GETTING more sleep can be as effective as taking strong painkillers, according to a study showing extra shut-eye every night can be as numbing as a dose of codeine.
Research presented to a world sleep conference in Cairns this week has found that one or two hours more sleep can dull sensitivity to pain as much as 60 milligrams of analgesic drugs.
The results suggest that people who suffer from chronic pain or those who are about to undergo painful surgery should get as much extra sleep as possible.
"Essentially what we're saying is that increased bedtime can act as a pain-alleviating drug," said the lead researcher, Professor Timothy Roehrs, the director of research at the Sleep Disorders and Research Centre of the Henry Ford Hospital in Detroit.
Scientists enlisted six healthy young adults with no sleeping problems and had them stay in bed for 10 hours a night for six nights in a row. They then compared the effects of a longer sleep with the effects of different doses of the analgesic codeine.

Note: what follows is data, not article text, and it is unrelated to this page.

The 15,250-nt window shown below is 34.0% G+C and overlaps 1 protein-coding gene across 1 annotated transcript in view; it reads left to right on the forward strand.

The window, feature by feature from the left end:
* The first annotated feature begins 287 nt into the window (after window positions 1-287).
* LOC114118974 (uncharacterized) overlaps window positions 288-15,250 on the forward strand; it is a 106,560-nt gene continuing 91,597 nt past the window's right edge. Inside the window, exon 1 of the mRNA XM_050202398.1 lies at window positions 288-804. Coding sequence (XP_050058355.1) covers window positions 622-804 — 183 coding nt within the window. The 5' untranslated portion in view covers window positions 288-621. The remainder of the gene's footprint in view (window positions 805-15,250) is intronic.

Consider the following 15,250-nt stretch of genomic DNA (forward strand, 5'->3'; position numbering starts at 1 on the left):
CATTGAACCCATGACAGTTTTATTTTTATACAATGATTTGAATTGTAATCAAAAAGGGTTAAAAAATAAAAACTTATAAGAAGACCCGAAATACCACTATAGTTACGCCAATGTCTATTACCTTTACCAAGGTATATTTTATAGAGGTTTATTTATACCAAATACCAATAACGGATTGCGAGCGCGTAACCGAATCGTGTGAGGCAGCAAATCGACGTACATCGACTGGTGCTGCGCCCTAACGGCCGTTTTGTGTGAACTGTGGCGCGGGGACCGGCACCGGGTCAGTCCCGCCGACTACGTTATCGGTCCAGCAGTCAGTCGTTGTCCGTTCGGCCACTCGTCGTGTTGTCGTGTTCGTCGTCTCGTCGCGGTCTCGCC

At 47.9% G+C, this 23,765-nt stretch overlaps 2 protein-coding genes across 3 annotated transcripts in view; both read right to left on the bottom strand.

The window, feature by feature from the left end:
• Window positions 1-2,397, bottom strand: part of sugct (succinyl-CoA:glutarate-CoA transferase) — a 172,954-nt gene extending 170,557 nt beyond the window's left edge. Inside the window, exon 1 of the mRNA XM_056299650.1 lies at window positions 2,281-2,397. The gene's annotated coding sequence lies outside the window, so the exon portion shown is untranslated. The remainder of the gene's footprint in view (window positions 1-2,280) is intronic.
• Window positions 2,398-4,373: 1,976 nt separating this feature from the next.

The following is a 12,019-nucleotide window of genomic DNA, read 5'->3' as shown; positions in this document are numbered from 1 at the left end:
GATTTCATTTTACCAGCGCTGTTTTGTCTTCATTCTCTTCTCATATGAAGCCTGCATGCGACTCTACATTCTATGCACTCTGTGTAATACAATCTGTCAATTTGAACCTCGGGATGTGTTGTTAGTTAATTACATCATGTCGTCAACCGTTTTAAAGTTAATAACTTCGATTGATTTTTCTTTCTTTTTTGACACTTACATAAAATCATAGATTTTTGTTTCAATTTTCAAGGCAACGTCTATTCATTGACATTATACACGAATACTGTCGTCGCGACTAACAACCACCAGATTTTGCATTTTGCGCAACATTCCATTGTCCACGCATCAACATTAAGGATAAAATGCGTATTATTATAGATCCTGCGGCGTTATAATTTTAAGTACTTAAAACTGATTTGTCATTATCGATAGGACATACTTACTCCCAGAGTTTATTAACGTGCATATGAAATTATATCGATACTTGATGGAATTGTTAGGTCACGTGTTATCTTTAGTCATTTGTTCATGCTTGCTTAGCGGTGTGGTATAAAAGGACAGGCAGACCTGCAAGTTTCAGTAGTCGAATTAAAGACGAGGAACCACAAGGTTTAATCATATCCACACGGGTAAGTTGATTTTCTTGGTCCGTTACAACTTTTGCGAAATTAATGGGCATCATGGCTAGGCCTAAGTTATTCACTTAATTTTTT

The participants' sensitivity to pain was tested at the start and end of the trial, with researchers measuring how long it took them to pull away from a heated light bulb.
"We found that increasing their time in bed and making them more alert reduced their sensitivity to pain to the equivalent of having taken between 30 and 60 milligrams of codeine," Professor Roehrs said.
The research was presented at worldsleep07, a scientific meeting on sleep disorders such as insomnia, snoring and sleep apnoea.